The next time you can’t sleep, the solution could be simple – move your mobile phone off the bedside table and out of your bedroom all together.
Eight out of ten of us keep our mobiles on overnight, and around half use our phone as an alarm clock.
But experts are concerned about the effect this is having – at the very least it makes us ‘hypervigilant’ so our sleep is more likely to be disturbed and we end up not getting enough of the restorative sleep we need. But it might also trigger insomnia and other sleeping problems.
Most people will sleep better if the bedroom is kept free of mobile phones and other electronic devices. there are suggestions that sleeping with your mobile by your bed may cause dizziness and headaches.
The main problem with mobile phones in the bedroom is light, particularly the kind produced by the bright, high-quality screen on modern phones. It interferes with the body’s natural rhythm, effectively tricking our bodies into believing it’s daytime.
Light stimulates cells in the retina, the area at the back of the eye that transmits messages to the brain. The light-sensitive cells inform our body what time it is. This controls the release of the hormone melatonin, which makes you feel sleepy, and the waking hormone, cortisol.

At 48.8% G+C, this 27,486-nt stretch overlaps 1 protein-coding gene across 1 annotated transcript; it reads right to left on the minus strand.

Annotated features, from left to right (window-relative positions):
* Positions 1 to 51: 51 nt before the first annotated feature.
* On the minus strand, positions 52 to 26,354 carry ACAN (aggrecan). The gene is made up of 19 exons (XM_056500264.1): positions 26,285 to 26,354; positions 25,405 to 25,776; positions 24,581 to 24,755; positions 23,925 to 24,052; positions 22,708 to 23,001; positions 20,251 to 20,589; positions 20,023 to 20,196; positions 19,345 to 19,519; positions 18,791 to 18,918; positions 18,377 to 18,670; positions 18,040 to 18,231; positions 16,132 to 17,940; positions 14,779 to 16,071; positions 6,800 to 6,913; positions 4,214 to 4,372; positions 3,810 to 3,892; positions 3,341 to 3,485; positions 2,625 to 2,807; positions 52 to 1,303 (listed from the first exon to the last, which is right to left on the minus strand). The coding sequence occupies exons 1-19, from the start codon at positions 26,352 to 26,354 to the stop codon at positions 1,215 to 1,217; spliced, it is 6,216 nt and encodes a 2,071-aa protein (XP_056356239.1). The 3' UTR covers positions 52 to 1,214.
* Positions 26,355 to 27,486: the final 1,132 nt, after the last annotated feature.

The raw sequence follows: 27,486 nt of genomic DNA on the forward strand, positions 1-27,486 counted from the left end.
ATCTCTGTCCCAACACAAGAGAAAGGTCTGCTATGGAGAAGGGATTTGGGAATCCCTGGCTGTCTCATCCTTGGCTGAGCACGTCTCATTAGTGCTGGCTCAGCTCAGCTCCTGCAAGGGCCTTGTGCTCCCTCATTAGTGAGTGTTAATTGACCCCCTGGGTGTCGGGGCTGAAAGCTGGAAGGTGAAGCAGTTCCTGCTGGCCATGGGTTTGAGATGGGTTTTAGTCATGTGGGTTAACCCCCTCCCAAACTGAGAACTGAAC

All artificial light, whether from standard light bulbs or fluorescent strips, is thought to inhibit the release of melatonin, keeping us awake longer. But light from mobiles may have a greater effect. Why? Most of us think of normal light as white, but it’s made up of different colors of varying wavelengths. And the light emitted by phones, tablets and e-readers contains a great deal of blue – this means it has a more stimulating effect.
This is why reading something on a phone or tablet before bed could be more likely to keep you awake than reading a book with your bedside light – and it’s why sleep experts advise a ban on screen time two to three hours before bed.
We sleep in cycles of 1½-2 hours, with brief moments of waking in between that normally go unnoticed. But in these brief waking moments, any outside stimulus has the potential to drag you out of sleep – for instance, a flash of light or vibration of your phone from a text message at the wrong moment could make you fully conscious.
If you then check your phone, you’ll be stimulating the cognitive parts of your brain, too, which really will stop you sleeping
Definitely taking your phone to bed is not going to help you sleep. So, if you’re struggling to switch off – switch it off.